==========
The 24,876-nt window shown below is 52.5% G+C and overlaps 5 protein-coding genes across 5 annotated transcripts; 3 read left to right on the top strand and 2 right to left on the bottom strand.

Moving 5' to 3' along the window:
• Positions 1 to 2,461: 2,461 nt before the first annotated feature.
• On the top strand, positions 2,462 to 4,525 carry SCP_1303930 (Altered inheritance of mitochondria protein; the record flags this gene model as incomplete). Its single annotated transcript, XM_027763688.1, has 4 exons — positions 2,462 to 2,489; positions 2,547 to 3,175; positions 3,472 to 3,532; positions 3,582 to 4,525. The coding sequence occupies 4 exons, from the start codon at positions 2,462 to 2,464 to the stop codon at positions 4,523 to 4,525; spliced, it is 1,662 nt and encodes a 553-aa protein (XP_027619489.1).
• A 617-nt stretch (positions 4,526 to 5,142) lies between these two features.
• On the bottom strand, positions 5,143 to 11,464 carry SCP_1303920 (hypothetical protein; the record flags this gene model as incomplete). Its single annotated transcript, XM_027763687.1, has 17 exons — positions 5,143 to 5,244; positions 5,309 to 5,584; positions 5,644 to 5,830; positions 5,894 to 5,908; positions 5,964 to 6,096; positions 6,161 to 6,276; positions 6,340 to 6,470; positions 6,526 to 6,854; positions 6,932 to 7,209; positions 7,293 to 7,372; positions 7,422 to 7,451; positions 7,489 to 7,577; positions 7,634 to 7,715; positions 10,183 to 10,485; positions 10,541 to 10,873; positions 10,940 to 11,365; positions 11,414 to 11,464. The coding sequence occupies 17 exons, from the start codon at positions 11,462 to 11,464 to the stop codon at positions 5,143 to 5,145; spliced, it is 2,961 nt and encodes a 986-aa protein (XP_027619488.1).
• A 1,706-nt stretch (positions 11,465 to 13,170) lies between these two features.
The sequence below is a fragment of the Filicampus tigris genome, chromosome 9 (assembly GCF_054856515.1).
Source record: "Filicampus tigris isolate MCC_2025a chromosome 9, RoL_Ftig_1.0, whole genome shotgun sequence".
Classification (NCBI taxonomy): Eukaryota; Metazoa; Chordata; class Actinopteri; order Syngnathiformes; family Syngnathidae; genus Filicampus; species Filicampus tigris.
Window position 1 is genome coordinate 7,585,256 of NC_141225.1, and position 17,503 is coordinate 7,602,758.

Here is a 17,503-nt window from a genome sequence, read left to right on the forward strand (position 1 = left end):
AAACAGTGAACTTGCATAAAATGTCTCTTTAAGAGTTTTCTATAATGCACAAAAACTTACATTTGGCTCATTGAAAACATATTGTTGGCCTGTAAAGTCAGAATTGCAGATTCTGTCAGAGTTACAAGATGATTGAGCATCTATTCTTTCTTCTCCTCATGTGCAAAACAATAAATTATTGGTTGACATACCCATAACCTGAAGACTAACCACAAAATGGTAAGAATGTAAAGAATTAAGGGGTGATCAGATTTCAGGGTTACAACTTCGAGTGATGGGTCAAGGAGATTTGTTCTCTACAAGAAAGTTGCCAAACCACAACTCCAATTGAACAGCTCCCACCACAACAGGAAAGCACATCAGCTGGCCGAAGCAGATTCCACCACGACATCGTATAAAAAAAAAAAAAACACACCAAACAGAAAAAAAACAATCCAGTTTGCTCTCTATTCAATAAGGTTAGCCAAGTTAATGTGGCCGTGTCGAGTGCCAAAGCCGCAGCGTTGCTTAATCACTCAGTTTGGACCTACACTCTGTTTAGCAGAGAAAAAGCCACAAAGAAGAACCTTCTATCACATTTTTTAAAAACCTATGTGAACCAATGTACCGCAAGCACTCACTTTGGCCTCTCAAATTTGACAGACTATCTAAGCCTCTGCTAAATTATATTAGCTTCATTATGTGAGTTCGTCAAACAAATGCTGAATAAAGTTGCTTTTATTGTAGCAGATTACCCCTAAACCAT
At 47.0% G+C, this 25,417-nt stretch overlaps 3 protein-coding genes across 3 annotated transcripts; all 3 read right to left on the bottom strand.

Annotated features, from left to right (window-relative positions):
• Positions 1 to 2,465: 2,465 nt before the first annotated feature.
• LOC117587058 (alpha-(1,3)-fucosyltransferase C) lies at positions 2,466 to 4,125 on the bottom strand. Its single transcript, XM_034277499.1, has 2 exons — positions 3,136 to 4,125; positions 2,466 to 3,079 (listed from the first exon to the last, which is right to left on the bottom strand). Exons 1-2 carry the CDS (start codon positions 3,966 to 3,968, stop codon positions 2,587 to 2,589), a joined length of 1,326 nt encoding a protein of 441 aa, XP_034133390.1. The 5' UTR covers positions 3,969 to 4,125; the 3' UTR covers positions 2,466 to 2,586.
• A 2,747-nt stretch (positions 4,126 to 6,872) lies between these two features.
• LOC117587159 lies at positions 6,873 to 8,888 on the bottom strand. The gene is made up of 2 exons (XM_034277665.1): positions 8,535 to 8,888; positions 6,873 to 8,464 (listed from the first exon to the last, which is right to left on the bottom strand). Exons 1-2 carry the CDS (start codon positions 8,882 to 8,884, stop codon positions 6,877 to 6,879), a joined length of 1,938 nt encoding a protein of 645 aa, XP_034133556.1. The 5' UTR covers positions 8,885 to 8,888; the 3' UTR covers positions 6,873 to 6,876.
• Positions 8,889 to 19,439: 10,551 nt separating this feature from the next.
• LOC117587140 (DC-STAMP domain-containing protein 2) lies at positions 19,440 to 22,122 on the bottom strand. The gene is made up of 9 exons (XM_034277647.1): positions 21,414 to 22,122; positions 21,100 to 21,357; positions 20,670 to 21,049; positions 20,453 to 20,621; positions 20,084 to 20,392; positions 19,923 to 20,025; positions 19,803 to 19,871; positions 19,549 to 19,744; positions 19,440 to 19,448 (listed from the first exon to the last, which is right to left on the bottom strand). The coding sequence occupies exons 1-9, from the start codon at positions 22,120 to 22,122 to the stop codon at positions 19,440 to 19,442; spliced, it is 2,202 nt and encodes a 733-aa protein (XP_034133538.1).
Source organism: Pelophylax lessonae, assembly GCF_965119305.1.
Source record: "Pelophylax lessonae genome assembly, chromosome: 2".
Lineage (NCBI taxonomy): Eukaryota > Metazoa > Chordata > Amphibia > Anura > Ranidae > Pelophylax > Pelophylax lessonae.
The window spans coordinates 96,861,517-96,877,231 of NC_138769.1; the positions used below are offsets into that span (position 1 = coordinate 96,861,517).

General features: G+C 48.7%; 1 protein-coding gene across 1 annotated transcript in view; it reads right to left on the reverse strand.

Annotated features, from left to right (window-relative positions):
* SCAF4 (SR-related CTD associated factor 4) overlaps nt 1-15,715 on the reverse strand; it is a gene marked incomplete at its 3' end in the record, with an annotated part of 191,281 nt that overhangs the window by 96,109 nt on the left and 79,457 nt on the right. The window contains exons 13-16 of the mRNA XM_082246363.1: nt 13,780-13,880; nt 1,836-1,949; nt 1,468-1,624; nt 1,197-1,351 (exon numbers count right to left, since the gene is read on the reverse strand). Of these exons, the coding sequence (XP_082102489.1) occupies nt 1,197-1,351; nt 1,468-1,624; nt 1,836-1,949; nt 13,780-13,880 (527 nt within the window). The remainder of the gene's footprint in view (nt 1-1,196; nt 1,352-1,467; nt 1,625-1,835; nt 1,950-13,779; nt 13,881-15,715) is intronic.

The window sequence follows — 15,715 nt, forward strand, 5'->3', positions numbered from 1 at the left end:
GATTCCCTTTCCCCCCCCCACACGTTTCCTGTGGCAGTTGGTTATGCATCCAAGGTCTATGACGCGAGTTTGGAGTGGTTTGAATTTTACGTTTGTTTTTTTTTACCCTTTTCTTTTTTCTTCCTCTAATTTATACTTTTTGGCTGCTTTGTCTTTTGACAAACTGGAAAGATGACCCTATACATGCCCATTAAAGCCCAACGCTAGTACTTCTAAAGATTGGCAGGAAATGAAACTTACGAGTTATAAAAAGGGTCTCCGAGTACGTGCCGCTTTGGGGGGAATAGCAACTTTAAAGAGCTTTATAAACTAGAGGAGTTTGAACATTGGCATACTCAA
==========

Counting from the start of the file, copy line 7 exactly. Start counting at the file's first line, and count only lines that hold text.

• A 1,706-nt stretch (positions 11,465 to 13,170) lies between these two features.